World Health Organization (WHO) Director-General Tedros Adhanom Ghebreyesus highly evaluates China’s epidemic prevention and control

Geneva 6  February 2020

(From the Report of the Director-General, 146th Meeting of the Executive Board:

As you know, last week I declared another public health emergency of international concern – this time over the outbreak of novel coronavirus.

As of this morning, there are 17,238 confirmed cases in China, and 361 deaths.

Outside China, there are 151 confirmed cases in 23 countries, and one death, which was reported from the Philippines yesterday.

During my visit to Beijing last week, I was so impressed in my meeting with President Xi at his detailed knowledge of the outbreak, and for his personal leadership, but also at his commitment from the words he told me, which I will share with you: „We will take serious measures at the epicenter, at the source, in order to protect our people, and also to prevent the spread of the virus to other countries. We have the obligation to do that, and that’s what we will do.“

That’s exactly the strategy we discussed with him.

If we invest in fighting at the epicenter, at the source, then the spread to other countries is minimal and also slow. If it’s minimal and slow, what is going outside can also be controlled easily. So the number of cases we have now, 151, it’s actually small, and it’s coming only slow.

So it can be managed – when I say this, don’t make a mistake, it can get even worse. But if we give it our best, the outcome could be even better.

Because of this strategy, if it weren’t for China’s efforts, the number of cases outside China would have been very much higher. And it could still be, but we have the opportunity now to work aggressively to prevent that from happening.

The decision to declare a PHEIC was taken primarily because of the signs of human-to-human transmission outside China, and our concern of what might happen if the virus were to spread in a country with a weaker health system.

WHO has made several recommendations for all countries to prevent and limit the further spread of the virus.

First, there is no reason for measures that unnecessarily interfere with international travel and trade.

We call on all countries to implement decisions that are evidence-based and consistent. WHO stands ready to provide advice to any country that is considering which measures to take.

Second, we must support countries with weaker health systems.

Third, accelerate the development of vaccines, therapeutics and diagnostics.

Our global connectedness is a weakness in this outbreak, but it is also our greatest strength. We need strong public-private partnership to find solutions.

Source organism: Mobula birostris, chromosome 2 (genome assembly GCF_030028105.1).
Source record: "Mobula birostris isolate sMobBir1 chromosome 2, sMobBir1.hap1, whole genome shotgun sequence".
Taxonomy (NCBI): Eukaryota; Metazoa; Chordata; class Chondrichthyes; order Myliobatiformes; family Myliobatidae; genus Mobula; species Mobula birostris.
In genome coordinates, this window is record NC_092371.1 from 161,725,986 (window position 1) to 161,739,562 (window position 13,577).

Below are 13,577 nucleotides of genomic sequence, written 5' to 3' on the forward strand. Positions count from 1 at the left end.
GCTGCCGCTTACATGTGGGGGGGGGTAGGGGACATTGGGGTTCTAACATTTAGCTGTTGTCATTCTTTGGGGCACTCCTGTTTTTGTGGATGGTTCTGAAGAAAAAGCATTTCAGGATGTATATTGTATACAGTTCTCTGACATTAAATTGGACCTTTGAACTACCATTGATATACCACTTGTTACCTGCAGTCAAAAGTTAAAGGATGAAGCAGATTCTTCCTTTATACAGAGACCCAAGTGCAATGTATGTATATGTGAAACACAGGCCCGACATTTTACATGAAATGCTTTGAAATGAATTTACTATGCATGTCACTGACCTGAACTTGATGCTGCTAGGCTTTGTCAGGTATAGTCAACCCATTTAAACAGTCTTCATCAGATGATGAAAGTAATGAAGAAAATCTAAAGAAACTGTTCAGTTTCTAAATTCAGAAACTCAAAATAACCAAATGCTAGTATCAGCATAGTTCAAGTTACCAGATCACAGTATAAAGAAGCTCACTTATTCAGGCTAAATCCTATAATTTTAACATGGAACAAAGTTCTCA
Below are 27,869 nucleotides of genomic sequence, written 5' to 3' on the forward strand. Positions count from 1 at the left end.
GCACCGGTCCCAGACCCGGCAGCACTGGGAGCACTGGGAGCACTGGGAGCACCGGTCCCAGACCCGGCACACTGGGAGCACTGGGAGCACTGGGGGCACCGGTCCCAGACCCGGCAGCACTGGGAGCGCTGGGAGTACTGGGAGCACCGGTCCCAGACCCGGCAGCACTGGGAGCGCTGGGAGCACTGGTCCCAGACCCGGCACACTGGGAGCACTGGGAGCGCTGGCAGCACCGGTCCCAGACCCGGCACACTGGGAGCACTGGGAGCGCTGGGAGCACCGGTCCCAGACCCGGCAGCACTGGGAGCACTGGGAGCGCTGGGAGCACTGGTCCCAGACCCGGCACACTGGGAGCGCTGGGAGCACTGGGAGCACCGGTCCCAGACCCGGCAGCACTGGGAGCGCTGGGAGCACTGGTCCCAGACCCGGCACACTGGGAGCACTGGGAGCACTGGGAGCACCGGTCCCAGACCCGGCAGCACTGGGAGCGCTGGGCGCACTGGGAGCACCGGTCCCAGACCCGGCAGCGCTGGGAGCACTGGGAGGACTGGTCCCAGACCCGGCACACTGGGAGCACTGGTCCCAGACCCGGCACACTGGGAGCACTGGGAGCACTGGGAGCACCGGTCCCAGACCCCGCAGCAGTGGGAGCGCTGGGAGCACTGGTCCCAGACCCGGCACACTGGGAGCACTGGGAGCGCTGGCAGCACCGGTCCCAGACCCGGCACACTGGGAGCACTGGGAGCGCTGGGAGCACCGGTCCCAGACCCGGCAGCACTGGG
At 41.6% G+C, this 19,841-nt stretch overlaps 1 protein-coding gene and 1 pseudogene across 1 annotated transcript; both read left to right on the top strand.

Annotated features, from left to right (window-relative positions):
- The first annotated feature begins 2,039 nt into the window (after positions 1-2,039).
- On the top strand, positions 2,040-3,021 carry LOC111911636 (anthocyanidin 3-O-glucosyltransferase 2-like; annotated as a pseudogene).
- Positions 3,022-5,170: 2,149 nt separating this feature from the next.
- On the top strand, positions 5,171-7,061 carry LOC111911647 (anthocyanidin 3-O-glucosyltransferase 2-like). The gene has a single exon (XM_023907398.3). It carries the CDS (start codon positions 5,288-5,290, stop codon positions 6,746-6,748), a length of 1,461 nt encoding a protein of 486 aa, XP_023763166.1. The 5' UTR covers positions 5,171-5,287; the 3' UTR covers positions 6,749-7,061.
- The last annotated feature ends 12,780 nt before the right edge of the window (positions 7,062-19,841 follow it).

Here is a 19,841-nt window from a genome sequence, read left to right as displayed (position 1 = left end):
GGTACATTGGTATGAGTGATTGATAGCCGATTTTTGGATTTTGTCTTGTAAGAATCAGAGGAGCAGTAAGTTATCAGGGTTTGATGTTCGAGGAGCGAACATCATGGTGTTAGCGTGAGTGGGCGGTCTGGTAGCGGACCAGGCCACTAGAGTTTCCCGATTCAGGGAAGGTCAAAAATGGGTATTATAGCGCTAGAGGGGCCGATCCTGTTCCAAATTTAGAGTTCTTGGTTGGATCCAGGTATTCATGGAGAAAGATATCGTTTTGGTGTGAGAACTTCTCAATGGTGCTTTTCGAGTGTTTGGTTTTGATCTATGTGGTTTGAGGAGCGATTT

Fourth, combat the spread of rumours and misinformation.

To that end, we have worked with Google to make sure people searching for information about coronavirus see WHO information at the top of their search results. Social media platforms including Twitter, Facebook, Tencent and Tiktok have also taken steps to limit the spread of misinformation.

Fifth, review preparedness plans, identify gaps and evaluate the resources needed to identify, isolate and care for cases, and prevent transmission.

Sixth, we call on all countries to share data, sequences, knowledge and experience with WHO and the world.

And seventh, the only way we will defeat this outbreak is for all countries to work together in a spirit of solidarity and cooperation. We are all in this together, and we can only stop it together.

The rule of the game is solidarity, solidarity, solidarity. But we see this missing in many corners, and that has to be addressed.

I am taking advice from a wide range of experts in this field, as a complement to the Emergency Committee, to ensure we understand the evolution of the outbreak and respond accordingly.

Both the coronavirus and Ebola outbreaks underscore once again the vital importance for all countries to invest in preparedness, not panic.

So far, more than 1 billion U.S. dollars has been spent trying to stop the Ebola outbreak in DRC. By comparison, just 18 million dollars was spent on preparedness in Uganda. But when Ebola did cross the border, they were ready, and stopped it.

This must be a lesson for the rest of the world.

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